Online Documentation Server
Net technology
Web technology
Data bases
Other docs



Вся предоставленная на этом сервере информация собрана нами из разных источников. Если Вам кажется, что публикация каких-то документов нарушает чьи-либо авторские права, сообщите нам об этом.

Previous Table of Contents Next

Chapter 36
Debugging Scripts

Development environments usually include at least one powerful debugger, and sometimes a multitude of them. In fact, experienced programmers, when introduced to a new language, are concerned first and foremost about the power and the productivity factor of the debugger. The debugger is the most powerful tool an advanced computer scientist uses to find his or her bugs, and we have yet to meet a programmer who does not have bugs in his or her code. Sources for bugs range from simple ones like typos to logic problems in very complex applications like the Tetris game.

JavaScript is not in the same league as other development environments in providing a debugger for its developers. The smartest JavaScript editor to date is Infuse by Acadia (see This environment provides you with all language features online, and thus can help you write a better code with less bugs. But, at the end, you still end up with a script that can have bugs and there is no debugger to find it with. You have to revert to the old way people used to debug their programs: printing messages and progressive commenting of lines.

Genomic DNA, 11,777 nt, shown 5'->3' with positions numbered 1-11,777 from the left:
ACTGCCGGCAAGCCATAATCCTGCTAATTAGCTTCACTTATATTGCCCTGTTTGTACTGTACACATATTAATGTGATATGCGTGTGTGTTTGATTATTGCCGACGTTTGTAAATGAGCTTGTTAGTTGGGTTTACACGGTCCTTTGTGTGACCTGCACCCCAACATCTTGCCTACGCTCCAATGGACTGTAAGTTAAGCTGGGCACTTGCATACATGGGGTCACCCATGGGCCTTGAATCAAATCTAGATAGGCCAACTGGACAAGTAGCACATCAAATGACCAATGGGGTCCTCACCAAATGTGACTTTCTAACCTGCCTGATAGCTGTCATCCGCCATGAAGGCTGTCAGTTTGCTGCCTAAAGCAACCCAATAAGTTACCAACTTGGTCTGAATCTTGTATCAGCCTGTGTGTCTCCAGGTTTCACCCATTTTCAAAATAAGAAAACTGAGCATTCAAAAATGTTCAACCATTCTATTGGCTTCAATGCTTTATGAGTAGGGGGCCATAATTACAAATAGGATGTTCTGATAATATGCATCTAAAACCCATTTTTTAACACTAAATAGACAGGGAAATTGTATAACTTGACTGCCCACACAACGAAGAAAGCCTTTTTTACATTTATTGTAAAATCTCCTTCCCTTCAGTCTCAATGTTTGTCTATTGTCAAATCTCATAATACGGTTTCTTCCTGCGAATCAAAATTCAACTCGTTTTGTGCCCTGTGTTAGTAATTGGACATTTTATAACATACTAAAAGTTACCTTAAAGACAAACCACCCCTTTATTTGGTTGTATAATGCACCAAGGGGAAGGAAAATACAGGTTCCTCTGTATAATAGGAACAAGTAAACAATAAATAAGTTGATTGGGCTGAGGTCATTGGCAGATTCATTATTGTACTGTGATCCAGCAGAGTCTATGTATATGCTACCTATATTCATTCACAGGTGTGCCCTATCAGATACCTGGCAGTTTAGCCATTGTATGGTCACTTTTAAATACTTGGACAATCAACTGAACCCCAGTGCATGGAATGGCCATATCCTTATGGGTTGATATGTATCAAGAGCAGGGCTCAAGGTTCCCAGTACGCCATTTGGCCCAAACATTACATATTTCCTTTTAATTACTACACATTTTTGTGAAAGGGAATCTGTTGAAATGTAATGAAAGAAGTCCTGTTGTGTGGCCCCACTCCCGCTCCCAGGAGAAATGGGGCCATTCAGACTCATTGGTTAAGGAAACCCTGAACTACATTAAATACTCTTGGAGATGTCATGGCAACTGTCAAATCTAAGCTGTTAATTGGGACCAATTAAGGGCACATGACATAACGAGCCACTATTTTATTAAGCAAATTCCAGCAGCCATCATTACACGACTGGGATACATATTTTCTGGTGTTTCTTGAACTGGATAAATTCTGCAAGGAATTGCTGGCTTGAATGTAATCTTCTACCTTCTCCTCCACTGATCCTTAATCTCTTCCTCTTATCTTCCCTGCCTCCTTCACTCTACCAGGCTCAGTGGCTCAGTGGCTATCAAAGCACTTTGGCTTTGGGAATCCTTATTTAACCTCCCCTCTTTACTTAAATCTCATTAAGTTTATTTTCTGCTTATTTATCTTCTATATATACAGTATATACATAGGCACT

Types of Errors

In a traditional language, such as C, there are two main types of errors: compiletime errors (syntax) and runtime errors. Since JavaScript is not a compiled language, the boundaries between these two types of errors are blurred. As the page loads, the first type of errors the browser is looking for are syntax ones. These are relatively easy to detect and fix. Misspelling else in the if-else construct is one example of a syntax error. Runtime errors involve mismatching between function definitions and function calls, undeclared variables located on the right-hand side of assignment operators, mismatches between object types, etc. If the script lines execute immediately as the page loads, undeclared variables will be flagged immediately. Other errors will be detected when culprit functions execute, which may occur upon loading or while responding to user actions. In fact, some errors, if not invoked as a response to user actions, may never be detected. This kind of issue belongs to a wider field of Coverage Analysis. There are methodologies and tools for mainstream languages that measure the percentage of code covered by a specific testing suite, where the coverage can be measured by the percentage of lines or functions executed by the suite. Such a tool is yet to be developed for JavaScript.